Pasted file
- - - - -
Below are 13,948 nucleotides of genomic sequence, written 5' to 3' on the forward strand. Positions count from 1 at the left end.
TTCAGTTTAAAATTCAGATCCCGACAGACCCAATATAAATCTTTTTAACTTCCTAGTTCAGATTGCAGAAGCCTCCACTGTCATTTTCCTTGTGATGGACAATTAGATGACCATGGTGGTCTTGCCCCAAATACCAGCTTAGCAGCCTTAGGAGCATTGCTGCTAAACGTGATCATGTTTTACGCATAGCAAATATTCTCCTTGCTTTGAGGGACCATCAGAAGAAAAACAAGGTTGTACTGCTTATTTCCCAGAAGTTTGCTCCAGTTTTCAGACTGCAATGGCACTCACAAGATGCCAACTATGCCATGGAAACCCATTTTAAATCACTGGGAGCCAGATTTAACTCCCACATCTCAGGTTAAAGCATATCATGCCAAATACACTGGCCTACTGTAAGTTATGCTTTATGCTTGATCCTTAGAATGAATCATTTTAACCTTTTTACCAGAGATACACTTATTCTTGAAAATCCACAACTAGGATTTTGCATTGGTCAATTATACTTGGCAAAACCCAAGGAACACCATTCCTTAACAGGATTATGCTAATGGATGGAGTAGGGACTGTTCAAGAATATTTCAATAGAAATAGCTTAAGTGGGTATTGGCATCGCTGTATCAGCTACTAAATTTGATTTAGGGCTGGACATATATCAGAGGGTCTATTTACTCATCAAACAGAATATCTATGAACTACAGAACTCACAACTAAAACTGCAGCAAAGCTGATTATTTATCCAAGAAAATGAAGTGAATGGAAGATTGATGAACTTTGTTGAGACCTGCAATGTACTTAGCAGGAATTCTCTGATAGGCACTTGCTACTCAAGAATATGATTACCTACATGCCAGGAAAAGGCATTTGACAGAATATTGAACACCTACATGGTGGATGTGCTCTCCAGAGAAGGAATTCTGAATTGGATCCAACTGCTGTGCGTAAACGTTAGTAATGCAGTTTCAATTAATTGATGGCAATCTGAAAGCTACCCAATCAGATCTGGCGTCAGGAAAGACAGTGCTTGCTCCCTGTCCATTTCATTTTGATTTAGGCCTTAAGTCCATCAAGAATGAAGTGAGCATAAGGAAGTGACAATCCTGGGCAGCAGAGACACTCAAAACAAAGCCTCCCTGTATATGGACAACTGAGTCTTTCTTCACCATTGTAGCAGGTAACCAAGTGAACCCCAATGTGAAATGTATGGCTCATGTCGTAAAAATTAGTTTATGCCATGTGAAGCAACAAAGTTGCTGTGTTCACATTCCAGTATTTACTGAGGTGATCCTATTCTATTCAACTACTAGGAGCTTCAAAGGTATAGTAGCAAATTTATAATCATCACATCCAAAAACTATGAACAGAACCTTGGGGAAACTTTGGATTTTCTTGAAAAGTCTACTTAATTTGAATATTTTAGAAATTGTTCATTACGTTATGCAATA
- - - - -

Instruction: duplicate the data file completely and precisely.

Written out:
Below are 13,948 nucleotides of genomic sequence, written 5' to 3' on the forward strand. Positions count from 1 at the left end.
TTCAGTTTAAAATTCAGATCCCGACAGACCCAATATAAATCTTTTTAACTTCCTAGTTCAGATTGCAGAAGCCTCCACTGTCATTTTCCTTGTGATGGACAATTAGATGACCATGGTGGTCTTGCCCCAAATACCAGCTTAGCAGCCTTAGGAGCATTGCTGCTAAACGTGATCATGTTTTACGCATAGCAAATATTCTCCTTGCTTTGAGGGACCATCAGAAGAAAAACAAGGTTGTACTGCTTATTTCCCAGAAGTTTGCTCCAGTTTTCAGACTGCAATGGCACTCACAAGATGCCAACTATGCCATGGAAACCCATTTTAAATCACTGGGAGCCAGATTTAACTCCCACATCTCAGGTTAAAGCATATCATGCCAAATACACTGGCCTACTGTAAGTTATGCTTTATGCTTGATCCTTAGAATGAATCATTTTAACCTTTTTACCAGAGATACACTTATTCTTGAAAATCCACAACTAGGATTTTGCATTGGTCAATTATACTTGGCAAAACCCAAGGAACACCATTCCTTAACAGGATTATGCTAATGGATGGAGTAGGGACTGTTCAAGAATATTTCAATAGAAATAGCTTAAGTGGGTATTGGCATCGCTGTATCAGCTACTAAATTTGATTTAGGGCTGGACATATATCAGAGGGTCTATTTACTCATCAAACAGAATATCTATGAACTACAGAACTCACAACTAAAACTGCAGCAAAGCTGATTATTTATCCAAGAAAATGAAGTGAATGGAAGATTGATGAACTTTGTTGAGACCTGCAATGTACTTAGCAGGAATTCTCTGATAGGCACTTGCTACTCAAGAATATGATTACCTACATGCCAGGAAAAGGCATTTGACAGAATATTGAACACCTACATGGTGGATGTGCTCTCCAGAGAAGGAATTCTGAATTGGATCCAACTGCTGTGCGTAAACGTTAGTAATGCAGTTTCAATTAATTGATGGCAATCTGAAAGCTACCCAATCAGATCTGGCGTCAGGAAAGACAGTGCTTGCTCCCTGTCCATTTCATTTTGATTTAGGCCTTAAGTCCATCAAGAATGAAGTGAGCATAAGGAAGTGACAATCCTGGGCAGCAGAGACACTCAAAACAAAGCCTCCCTGTATATGGACAACTGAGTCTTTCTTCACCATTGTAGCAGGTAACCAAGTGAACCCCAATGTGAAATGTATGGCTCATGTCGTAAAAATTAGTTTATGCCATGTGAAGCAACAAAGTTGCTGTGTTCACATTCCAGTATTTACTGAGGTGATCCTATTCTATTCAACTACTAGGAGCTTCAAAGGTATAGTAGCAAATTTATAATCATCACATCCAAAAACTATGAACAGAACCTTGGGGAAACTTTGGATTTTCTTGAAAAGTCTACTTAATTTGAATATTTTAGAAATTGTTCATTACGTTATGCAATA